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The Color of Water

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by

Hannah Williamson

on 24 August 2013

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Transcript of The Color of Water

The Color of Water
By: Hannah Williamson

T
h
e
m
e
:
The

color

of
one's
skin

should

not

effect

their
daily
lives

or

how

they
are
treated

because

it

should

not

matter
in
the

simple
fact

that

God
is
the

color

of

water
.
.
.
which

has

no
color
.
"What color is God's spirit?"
"It doesn't have a color, God is the color of water. Water has no color."
Page 51
This quote is saying that God shows no discrimination between races and all of the colors of people's skin because he loves all of them. By saying this, it is saying that no one should be looked down on because of the color of their skin and that is shouldn't matter what race you are.
"Am I black or white?"
"You're a human being. Educate yourself or you'll be a nobody!"
"Will I be a black nobody or just a nobody?"
"If you're a nobody, it doesn't matter what color you are."
Page 92
This quote by Ruth McBride is saying that education is very important. You should always strive for the best education no matter what color you are or else you will be a nobody.
"He was that kind of kid, absentminded, and very smart, and later in life he became a chemist. But to the cops, he was just another black perpetrator with a story, and he was arrested and jailed."
Page 97
This quote about Richie shows how people discriminate others by the color of their skin. Even though he was innocent, the color of his skin automatically made him guilty. Wrongly accusing someone because of their race is another reason why we shouldn't judge based on appearance.
"They would kill a black man for looking at a white woman in the South in those days. They'd hang him. And the girl, they'd run her out of town. Who wants trouble like that?"
Page 107
Ruth McBride is explaining her troubles as a Jewish girl falling in love with a black man...which was unheard of in her time. She is trying to say that love is more important than color and it should have no specific shape or form according to society.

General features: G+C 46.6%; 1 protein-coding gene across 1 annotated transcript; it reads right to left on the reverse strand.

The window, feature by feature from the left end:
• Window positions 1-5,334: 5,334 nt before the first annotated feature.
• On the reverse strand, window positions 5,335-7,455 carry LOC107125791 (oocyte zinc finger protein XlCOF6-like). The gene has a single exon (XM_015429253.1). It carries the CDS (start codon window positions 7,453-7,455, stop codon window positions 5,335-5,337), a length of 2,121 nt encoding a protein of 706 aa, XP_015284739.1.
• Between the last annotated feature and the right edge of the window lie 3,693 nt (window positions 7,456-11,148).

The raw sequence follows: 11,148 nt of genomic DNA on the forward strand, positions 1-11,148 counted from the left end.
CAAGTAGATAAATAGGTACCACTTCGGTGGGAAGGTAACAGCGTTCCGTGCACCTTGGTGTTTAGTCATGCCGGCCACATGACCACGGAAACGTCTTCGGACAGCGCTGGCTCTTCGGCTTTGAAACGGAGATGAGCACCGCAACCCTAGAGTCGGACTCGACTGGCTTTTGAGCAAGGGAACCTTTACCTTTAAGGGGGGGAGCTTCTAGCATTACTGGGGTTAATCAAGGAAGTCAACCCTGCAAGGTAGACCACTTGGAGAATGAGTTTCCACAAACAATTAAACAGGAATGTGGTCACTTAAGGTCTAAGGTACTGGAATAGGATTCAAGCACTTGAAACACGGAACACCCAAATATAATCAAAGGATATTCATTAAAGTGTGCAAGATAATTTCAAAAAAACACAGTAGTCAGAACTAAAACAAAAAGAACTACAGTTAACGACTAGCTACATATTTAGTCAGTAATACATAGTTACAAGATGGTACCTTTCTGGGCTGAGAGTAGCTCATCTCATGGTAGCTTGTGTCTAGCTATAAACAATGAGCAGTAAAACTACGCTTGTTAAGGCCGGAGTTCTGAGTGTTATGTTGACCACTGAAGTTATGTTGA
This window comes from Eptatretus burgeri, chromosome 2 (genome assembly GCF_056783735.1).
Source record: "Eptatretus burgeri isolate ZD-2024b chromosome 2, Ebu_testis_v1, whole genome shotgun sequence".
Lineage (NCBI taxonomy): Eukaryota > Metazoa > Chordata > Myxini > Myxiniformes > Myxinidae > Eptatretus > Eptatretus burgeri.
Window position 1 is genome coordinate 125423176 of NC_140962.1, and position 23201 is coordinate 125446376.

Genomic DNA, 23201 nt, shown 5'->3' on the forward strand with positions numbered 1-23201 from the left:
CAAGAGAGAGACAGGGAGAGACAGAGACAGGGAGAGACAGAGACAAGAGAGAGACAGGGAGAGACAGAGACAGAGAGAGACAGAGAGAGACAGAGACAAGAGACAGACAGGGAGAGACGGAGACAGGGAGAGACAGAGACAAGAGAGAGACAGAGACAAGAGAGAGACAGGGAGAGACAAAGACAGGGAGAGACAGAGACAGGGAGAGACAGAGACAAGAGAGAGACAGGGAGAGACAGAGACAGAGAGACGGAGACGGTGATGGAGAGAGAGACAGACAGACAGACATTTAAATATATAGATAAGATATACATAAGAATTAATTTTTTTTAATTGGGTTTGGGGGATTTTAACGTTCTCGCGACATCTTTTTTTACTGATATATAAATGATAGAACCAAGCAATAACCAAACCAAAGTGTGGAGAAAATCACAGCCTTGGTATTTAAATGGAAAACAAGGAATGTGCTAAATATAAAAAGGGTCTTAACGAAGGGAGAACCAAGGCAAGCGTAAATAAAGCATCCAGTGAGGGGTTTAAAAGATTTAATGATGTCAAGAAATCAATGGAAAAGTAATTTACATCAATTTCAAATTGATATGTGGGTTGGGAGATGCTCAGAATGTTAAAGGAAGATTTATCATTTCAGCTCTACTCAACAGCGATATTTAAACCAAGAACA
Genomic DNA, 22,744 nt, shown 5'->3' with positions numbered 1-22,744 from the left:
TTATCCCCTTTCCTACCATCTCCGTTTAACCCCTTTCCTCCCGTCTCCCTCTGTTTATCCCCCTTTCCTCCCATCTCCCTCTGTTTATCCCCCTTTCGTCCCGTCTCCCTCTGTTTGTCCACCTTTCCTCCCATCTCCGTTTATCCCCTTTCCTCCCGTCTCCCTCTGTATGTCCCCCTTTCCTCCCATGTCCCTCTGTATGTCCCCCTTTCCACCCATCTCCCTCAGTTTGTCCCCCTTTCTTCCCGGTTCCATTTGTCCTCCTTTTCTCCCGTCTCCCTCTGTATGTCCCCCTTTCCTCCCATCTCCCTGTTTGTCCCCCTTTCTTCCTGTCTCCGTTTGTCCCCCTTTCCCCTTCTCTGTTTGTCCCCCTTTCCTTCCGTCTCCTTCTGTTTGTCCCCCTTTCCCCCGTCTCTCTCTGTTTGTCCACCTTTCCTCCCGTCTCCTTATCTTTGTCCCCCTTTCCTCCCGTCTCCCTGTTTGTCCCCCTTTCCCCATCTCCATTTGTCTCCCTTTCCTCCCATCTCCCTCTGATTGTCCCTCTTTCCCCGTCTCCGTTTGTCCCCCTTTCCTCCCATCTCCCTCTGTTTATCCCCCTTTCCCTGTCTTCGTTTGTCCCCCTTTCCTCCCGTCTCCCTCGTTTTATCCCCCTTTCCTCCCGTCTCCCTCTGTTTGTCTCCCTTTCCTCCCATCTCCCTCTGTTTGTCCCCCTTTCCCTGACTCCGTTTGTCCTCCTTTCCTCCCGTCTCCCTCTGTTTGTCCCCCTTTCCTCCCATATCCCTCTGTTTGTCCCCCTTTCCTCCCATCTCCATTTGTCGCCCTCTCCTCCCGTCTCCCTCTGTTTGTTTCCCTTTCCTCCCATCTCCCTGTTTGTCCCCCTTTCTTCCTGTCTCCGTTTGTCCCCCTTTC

"No way. I don't know where that's been done before, white and black marrying in Virginia. They will surely hang me."
Page 114
Peter is telling Ruth that their difference in races will not allow for their relationship to move any further, even though she is pregnant with his child. This goes back to say that true love should not be torn apart because of a difference in race.
"Forget these whiteys. They're all rich. They got no problems."
Page 187
This person is saying that white people have the easier life because they are rich. Don't judge people because of their race because all the money in the world can't buy happiness no matter what color you are.
"I was the eighth straight child she sent to college. The seven before me all graduated and most went on for higher degrees."
Page 189
Despite their troubles of being judged for their appearance, they still managed to make it through college. By going for higher degrees, they proved that they were going to be somebody and make a difference in the world.
"Well...he just disliked black folks. And he cheated them. Sold 'em anything and everything and charged 'em as much as he could. If you owed him five dollars he'd make you pay back ten."
Page 209
The old man is describing the author's grandfather, Old Man Shilsky, who was a Jewish rabbi and mistreated the blacks that shopped at his store. He couldn't look past the color of their skin and was not very well liked throughout the community.
"I found it odd and amazing when white people treated me that way, as if there were no barriers between us. It said a lot about this religion, Judaism, that some of its followers, old southern crackers who talked with southern twangs and wore straw hats, seemed to believe that its covenants went beyond the color of one's skin."
Page 224
James is surprised at how people are acting towards him. He isn't used to such kindness and warm welcomes from strangers. Even though he stands out in the crowd, they still treat him as if he were their own.
"The few problems I had with black folks were nothing compared to the grief white folks dished out. With whites it was no question. You weren't accepted to be with a black man and that was that."
Page 232
Ruth is comparing her experiences of being judged with her decision to marry and have children with a black man. Though she had mixed children, neither side was willing to accept it simply because she herself was white.
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